I agree! Only losers use Intel. They’re only used for retarded things.

High compute hype is garbage. The same goes with multimedia rendering, compile farms, and web servers. All of those things primarily use Intel CPUs, which goes to show that Intel can only be used for obscure, niche needs. Power efficiency is overrated, so it doesn’t matter that AMD uses a doz— no, a few more watts of power to match Intel’s gamer-oriented chips.

All those industry experts tell us that AMD gave up the desktop market to Intel. That’s bullshit. AMD just jumped ship before things get worse. The desktop market is only valued at several billion dollars while Apple is worth over 600 billion. Although all those investors estimate AMD to be worth 2.5 billion, AMD can afford to give that up because they have geniuses that surpass Steve Jobs.

It’s all about mobile! That’s how AMD will recover. There’s hundreds of billions just waiting to be snatched up. I know, you might be thinking about Intel’s recent move with their Medfield phones. Supposedly the media and enthusiasts say that it performs nearly on equal terms with middle and top end phones without giving up battery life. I think they’re leaving out a few details since there’s no way an Intel CPU can ever be power efficient. In any case, we can expect AMD to come up with a much better plan to shock the entire industry.

… /sarcasm


I want the ability to bring the android apps I’ve already bought or downloaded over to my desktop pc for no extra cost. Having to re-purchase and even re-download is not acceptable to me. I’m hoping we get to some point where it’s all in the cloud and our TVs, tablets, phones, computers are really just different sized monitors for viewing that cloud content. Until then, I won’t spend a dime try to patch together something to create that environment.

A jerk

So what you’re saying is… You want your dream, but you won’t do anything to get it? Ladies and gentlemen, we have an American.

Ravi Prakash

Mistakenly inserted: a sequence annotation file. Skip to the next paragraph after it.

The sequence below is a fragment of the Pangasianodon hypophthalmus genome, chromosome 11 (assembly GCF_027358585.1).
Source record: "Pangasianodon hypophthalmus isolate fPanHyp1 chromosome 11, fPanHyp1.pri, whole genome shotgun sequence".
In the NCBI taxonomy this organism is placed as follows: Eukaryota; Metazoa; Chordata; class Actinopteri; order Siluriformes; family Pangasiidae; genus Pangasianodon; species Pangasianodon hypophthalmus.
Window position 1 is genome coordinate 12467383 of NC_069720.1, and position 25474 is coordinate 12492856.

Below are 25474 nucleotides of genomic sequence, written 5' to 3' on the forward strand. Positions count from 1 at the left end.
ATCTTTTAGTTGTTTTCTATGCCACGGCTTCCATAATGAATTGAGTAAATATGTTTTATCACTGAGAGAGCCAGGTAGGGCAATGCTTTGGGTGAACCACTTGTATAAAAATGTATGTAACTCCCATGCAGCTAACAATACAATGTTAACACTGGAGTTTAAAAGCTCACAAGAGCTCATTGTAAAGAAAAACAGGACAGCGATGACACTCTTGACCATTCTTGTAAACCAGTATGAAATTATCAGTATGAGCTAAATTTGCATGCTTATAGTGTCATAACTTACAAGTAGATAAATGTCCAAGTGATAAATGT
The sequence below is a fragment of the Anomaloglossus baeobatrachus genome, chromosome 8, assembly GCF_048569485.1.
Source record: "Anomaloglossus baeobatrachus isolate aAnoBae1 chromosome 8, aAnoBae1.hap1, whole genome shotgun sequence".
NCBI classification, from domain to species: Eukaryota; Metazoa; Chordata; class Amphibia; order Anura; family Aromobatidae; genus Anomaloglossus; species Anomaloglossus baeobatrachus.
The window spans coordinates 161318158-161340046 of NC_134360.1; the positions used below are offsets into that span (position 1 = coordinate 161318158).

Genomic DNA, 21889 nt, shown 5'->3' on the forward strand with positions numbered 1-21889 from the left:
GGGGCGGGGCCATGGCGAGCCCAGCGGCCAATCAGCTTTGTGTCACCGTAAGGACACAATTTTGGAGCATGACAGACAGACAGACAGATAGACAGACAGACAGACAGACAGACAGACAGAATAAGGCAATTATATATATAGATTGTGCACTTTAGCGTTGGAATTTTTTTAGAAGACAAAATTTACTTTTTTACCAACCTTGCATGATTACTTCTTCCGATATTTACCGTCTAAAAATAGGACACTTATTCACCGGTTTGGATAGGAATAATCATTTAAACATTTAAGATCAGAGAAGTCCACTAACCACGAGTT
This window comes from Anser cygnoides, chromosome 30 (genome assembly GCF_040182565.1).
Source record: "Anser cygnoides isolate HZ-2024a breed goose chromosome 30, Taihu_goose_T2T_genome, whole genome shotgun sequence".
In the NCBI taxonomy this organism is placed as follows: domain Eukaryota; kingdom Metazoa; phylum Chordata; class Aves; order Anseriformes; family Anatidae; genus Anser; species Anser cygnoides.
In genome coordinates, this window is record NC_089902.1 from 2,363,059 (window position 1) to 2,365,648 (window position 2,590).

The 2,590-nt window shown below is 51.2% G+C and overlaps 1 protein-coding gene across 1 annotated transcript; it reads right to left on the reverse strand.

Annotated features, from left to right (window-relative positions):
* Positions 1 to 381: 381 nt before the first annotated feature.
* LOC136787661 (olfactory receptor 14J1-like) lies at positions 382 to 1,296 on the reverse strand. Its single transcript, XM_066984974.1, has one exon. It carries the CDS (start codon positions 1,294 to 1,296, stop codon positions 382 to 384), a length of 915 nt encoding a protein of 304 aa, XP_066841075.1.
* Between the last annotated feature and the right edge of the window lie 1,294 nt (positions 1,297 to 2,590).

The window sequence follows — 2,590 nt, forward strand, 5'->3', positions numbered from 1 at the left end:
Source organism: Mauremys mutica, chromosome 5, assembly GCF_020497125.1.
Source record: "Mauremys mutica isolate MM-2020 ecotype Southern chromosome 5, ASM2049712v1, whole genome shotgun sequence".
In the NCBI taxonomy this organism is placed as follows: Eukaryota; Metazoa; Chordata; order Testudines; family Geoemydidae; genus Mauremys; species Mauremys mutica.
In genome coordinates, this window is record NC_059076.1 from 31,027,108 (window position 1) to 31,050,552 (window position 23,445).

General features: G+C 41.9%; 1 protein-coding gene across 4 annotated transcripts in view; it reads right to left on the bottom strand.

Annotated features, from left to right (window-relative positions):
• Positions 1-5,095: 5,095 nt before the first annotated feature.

It is possible using the Bluestacks Cloud Connect on the phone. Then you can sync your apps to the PC from the phone.


Kudos to AMD, but I got to wonder how much value this brings to the table in the long run. Perhaps a few core mobile apps will scale well and be effective across divergent devices, but I cant imagine its going to be many.

Warren Allen

What percentage of those 500,000 Android apps are already available on the PC? They mention Photoshop in the press release. Why would I want to run the Android version of a PC app like Photoshop on my PC? Obviously there are many interesting apps and utilities on Android, but let’s face it many of them are just trying to replicate what’s already on PCs.



PC software typically runs from hundreds to thousands of dollars.

Android apps are usually under $10 (and in most cases, free).

How about compatibility? What if the developer decided not to build a desktop app?

There’s lots of innovation happening in Android software development, whereas desktop software is virtually stagnant.


It’s stagnant because of the overall quality of desktop software. Many packages have been developed over the last 2 or 3 decades, have come an incredibly long way and their functionality shouldn’t be compared with android apps which don’t offer anywhere near the power and versatility as their pc counterparts.

I’d agree that there is plenty of innovation in the Android market, however no serious professional would use the dumbed down android version of their principal software simply because it is cheap – it’s cheap for a reason. There would be a few niche apps that make reasonable substitutes on a home computer, but a huge majority of those apps would be useless to a serious computer user.


maybe because the Android version only costs $10, and many people already own it.


The android version of photoshop is nothing but a few novel filters and effects. It isn’t even close to the level of professional photo manipulation you get with a proper image editor.

Comments are closed.